1863 - The first bank to file as a National Bank under “an act to provide a national currency” was the First National Bank of Davenport, IA. Austin Corbin was the first president. For two days, the bank was the only national bank in operation under the new act.
    1866 - Miners in Calaveras County, CA discovered what is now called the Calaveras Skull - human remains that supposedly indicated that man, mastodons, and elephants had co-existed.
    1870 - Hiram Rhodes Revels of Mississippi was sworn in as the first black U.S. senator and the first black representative in Congress. Revels was elected to fill the office vacated by Jefferson Davis. He served through March 1871, the remainder of Davis' vacated term. The first African-American to serve a full term in the U.S. Senate, Blanche Kelso Bruce (1875-1881), was also from Mississippi.
    1873 - Enrico Caruso (d. 1921), universally regarded as the world's greatest operatic tenor, was born in Naples, Italy. He became widely known in 1898 through his appearances in Milan, about three years after his debut at Caserta, near Naples, in the role of Faust. In 1902, he made his London debut and the following year, he first appeared in the U.S. He was very well received and actually bought a house here as he made many tours and was extremely popular. Caruso made his first recordings in 1901 and was largely responsible for the public perceiving the phonograph as a home entertainment medium rather than a toy. His recording of "Vesti La Giubba (On With the Motley)" for the Victor Company in 1907 is believed to be among the first records to sell a million copies. For more than 30 years after his death in 1921, Caruso was one of the Victor Company’s top-selling artists. The 1951 film "The Great Caruso," with Mario Lanza, provided renewed interest in his records.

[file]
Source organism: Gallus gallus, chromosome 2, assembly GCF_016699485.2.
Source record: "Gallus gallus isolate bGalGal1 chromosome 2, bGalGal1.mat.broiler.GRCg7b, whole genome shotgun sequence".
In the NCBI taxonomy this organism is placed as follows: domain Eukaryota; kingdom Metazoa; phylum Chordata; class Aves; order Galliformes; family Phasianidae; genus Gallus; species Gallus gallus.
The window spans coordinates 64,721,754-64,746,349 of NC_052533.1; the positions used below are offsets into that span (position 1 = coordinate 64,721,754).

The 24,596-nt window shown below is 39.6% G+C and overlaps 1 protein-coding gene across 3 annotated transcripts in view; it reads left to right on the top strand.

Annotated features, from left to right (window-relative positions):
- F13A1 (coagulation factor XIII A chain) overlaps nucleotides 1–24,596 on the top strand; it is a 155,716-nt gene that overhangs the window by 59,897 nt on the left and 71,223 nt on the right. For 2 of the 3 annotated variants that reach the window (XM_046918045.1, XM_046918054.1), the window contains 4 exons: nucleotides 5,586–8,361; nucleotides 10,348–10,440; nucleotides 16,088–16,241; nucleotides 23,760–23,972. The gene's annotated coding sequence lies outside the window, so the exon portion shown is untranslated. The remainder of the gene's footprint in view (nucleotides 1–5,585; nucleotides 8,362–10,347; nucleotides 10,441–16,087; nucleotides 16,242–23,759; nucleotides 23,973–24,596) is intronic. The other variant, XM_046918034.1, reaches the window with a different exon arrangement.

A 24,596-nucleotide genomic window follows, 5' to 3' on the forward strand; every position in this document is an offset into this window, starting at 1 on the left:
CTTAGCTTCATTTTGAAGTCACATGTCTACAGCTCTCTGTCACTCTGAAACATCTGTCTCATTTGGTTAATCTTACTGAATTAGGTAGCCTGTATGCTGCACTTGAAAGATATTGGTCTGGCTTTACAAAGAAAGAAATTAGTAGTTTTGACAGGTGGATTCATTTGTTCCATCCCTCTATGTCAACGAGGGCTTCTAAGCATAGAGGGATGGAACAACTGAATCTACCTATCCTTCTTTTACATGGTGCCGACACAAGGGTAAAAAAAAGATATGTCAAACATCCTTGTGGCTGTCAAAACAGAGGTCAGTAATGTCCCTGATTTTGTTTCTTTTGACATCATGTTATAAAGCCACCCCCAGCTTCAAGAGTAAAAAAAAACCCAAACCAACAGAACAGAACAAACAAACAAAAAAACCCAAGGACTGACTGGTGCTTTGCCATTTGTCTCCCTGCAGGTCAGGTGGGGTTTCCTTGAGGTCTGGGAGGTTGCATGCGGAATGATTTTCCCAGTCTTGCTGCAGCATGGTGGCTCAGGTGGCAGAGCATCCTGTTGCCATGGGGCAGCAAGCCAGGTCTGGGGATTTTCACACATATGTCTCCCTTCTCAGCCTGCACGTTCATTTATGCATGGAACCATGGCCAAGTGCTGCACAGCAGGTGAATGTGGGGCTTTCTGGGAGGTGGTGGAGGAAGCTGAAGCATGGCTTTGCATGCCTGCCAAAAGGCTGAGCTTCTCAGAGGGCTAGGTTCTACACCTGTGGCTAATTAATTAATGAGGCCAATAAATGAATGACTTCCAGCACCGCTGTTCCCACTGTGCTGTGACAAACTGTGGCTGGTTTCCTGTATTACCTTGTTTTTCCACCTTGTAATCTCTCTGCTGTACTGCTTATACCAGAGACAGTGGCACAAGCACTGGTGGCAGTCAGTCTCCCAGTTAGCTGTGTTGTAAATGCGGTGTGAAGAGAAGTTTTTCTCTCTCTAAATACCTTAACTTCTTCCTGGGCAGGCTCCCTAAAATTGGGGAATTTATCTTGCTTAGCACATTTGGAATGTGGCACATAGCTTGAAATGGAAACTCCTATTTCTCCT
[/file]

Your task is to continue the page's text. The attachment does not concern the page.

1874 - Skokomish Indian reservation was established near Shelton, Washington.  The Skokomish Tribal Nation is a federally-recognized tribe of Skokomish, Twana, Klallam, and Chimakum people, indigenous of the Pacific Northwest, and one of nine bands of Twana people.


    1875 - Kiowa Indians under Chief Lone Wolf surrendered at Ft Sill, OK.
    1888 – Former Secretary of State John Foster Dulles (d. 1959) was born in Washington, DC.  His civil service dates to the Wilson administration as legal counsel for the US delegation to the Versailles Peace conference which experience was valuable to him later as a drafter of the United Nations charter.  Later, he was Secretary of State under President Eisenhower.  Dulles died in 1959 of colon cancer and is buried in Arlington National Cemetery.  He has received numerous awards in the US and in Europe, among them the Medal of Freedom.  The Dulles International Airport and Dulles, VA are named in his honor.  "The ability to get to the verge without getting into the war is the necessary art... if you are scared to go to the brink, you are lost."
    1896 - Singer/songwriter Ida Cox was born Ida Prather (d. 1967), Toccoa, GA.

    1900 - Pianist Hartzell “Tiny” Parham (d. 1943) was born Winnipeg, Manitoba.